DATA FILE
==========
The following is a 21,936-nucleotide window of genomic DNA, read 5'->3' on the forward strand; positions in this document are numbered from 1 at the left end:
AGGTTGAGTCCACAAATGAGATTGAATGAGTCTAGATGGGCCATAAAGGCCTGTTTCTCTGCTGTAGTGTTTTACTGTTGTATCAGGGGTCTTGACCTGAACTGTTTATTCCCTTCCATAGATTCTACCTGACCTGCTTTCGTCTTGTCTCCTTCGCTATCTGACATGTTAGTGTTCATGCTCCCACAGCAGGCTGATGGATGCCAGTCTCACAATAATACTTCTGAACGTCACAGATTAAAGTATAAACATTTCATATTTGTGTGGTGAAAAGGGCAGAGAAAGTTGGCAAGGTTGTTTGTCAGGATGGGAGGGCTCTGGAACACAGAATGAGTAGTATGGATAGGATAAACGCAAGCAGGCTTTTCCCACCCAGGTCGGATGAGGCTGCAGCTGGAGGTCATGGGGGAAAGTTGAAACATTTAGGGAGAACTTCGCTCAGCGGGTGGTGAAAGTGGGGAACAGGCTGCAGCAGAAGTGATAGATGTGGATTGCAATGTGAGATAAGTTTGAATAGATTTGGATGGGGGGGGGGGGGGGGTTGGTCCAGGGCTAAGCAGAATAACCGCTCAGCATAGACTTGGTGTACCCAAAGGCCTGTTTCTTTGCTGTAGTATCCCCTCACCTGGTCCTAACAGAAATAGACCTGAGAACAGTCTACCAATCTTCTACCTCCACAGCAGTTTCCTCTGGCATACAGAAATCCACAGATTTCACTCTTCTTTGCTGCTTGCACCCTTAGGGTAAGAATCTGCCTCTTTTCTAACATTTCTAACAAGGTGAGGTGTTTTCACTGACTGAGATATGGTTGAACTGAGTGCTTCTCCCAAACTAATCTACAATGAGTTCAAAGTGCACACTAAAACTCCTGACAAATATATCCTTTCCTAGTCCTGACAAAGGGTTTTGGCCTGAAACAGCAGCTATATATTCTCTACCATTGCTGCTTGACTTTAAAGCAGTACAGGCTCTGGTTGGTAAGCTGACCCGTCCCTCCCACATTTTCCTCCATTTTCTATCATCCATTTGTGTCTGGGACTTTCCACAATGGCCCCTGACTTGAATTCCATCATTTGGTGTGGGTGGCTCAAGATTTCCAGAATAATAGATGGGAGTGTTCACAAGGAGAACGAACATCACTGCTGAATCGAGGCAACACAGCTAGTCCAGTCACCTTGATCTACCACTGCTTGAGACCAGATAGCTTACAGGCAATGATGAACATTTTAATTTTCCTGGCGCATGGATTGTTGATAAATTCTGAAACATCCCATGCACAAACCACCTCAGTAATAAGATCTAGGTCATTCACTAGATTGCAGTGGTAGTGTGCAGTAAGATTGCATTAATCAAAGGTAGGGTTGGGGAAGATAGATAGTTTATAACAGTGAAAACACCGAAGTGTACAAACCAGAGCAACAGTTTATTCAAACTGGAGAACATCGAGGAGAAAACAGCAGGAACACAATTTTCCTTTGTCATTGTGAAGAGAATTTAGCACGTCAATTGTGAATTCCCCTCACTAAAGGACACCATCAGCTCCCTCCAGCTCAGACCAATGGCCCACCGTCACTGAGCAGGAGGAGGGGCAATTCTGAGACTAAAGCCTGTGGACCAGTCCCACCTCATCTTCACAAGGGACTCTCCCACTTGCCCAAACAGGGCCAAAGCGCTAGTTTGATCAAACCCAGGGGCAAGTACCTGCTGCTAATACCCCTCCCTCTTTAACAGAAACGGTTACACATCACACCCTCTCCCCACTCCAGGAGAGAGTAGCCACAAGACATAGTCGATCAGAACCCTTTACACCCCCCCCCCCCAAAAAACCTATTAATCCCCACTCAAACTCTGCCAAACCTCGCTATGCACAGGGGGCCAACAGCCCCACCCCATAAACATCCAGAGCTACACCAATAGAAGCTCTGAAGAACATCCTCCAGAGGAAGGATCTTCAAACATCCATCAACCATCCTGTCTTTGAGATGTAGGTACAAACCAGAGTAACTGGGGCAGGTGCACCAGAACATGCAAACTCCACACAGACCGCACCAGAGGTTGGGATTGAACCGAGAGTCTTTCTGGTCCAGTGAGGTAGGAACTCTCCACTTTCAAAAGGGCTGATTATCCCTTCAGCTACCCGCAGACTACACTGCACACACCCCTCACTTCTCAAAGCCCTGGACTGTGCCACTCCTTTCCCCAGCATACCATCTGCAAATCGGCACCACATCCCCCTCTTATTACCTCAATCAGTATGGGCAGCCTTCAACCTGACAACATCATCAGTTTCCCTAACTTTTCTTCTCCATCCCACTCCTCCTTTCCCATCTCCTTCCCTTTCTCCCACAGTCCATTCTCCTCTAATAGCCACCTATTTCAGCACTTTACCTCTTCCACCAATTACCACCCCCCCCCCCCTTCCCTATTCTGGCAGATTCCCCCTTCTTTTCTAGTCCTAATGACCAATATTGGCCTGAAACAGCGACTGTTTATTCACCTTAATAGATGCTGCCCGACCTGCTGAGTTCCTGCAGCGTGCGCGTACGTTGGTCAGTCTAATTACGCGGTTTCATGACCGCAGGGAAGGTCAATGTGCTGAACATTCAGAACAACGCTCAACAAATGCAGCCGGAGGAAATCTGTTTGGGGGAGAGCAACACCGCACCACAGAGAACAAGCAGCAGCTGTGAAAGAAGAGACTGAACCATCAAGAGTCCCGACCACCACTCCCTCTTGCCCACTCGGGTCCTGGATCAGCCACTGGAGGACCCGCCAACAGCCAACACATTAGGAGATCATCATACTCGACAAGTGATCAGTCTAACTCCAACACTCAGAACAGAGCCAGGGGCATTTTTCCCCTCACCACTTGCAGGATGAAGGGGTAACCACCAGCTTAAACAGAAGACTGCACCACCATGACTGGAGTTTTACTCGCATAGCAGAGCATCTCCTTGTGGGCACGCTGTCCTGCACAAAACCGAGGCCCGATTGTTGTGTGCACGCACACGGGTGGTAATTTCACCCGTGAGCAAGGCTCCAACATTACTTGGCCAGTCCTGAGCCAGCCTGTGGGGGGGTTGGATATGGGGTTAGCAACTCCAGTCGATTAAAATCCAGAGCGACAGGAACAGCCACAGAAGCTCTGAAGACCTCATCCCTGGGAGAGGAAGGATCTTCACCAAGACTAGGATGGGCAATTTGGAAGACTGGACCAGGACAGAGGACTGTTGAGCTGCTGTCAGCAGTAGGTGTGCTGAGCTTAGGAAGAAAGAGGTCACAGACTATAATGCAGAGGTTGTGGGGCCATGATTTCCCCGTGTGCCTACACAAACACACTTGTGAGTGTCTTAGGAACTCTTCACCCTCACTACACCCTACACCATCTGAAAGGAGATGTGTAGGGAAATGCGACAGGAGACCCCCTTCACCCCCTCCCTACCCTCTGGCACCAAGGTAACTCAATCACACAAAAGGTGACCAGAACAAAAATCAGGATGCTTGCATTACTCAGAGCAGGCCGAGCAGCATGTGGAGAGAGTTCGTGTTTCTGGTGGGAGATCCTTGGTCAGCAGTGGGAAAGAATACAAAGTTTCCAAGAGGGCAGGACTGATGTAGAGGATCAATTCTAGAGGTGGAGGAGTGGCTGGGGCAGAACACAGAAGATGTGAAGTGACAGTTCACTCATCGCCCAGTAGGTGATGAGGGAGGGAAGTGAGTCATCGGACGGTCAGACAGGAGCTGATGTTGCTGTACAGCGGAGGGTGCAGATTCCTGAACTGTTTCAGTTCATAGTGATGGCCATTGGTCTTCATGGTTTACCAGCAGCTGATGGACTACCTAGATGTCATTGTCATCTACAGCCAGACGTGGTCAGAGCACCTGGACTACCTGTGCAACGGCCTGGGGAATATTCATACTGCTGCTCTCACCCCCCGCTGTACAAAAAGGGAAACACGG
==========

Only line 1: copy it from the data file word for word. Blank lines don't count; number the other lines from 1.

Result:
The following is a 21,936-nucleotide window of genomic DNA, read 5'->3' on the forward strand; positions in this document are numbered from 1 at the left end: